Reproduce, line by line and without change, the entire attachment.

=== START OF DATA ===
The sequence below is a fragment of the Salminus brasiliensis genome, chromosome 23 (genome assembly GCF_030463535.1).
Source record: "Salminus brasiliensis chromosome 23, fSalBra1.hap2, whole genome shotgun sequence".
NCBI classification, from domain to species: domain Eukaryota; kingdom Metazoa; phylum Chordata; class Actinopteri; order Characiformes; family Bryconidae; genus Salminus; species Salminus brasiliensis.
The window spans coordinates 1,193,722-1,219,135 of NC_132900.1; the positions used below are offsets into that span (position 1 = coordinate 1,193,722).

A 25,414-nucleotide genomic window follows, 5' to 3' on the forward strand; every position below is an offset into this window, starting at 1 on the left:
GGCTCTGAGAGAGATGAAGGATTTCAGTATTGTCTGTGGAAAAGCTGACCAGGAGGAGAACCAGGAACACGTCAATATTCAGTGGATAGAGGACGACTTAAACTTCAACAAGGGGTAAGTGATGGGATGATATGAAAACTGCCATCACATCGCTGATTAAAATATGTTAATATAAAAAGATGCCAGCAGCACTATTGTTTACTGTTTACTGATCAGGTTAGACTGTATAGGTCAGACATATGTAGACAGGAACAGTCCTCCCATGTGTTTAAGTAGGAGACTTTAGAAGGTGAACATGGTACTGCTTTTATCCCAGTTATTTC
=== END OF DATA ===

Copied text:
The sequence below is a fragment of the Salminus brasiliensis genome, chromosome 23 (genome assembly GCF_030463535.1).
Source record: "Salminus brasiliensis chromosome 23, fSalBra1.hap2, whole genome shotgun sequence".
NCBI classification, from domain to species: domain Eukaryota; kingdom Metazoa; phylum Chordata; class Actinopteri; order Characiformes; family Bryconidae; genus Salminus; species Salminus brasiliensis.
The window spans coordinates 1,193,722-1,219,135 of NC_132900.1; the positions used below are offsets into that span (position 1 = coordinate 1,193,722).

A 25,414-nucleotide genomic window follows, 5' to 3' on the forward strand; every position below is an offset into this window, starting at 1 on the left:
GGCTCTGAGAGAGATGAAGGATTTCAGTATTGTCTGTGGAAAAGCTGACCAGGAGGAGAACCAGGAACACGTCAATATTCAGTGGATAGAGGACGACTTAAACTTCAACAAGGGGTAAGTGATGGGATGATATGAAAACTGCCATCACATCGCTGATTAAAATATGTTAATATAAAAAGATGCCAGCAGCACTATTGTTTACTGTTTACTGATCAGGTTAGACTGTATAGGTCAGACATATGTAGACAGGAACAGTCCTCCCATGTGTTTAAGTAGGAGACTTTAGAAGGTGAACATGGTACTGCTTTTATCCCAGTTATTTC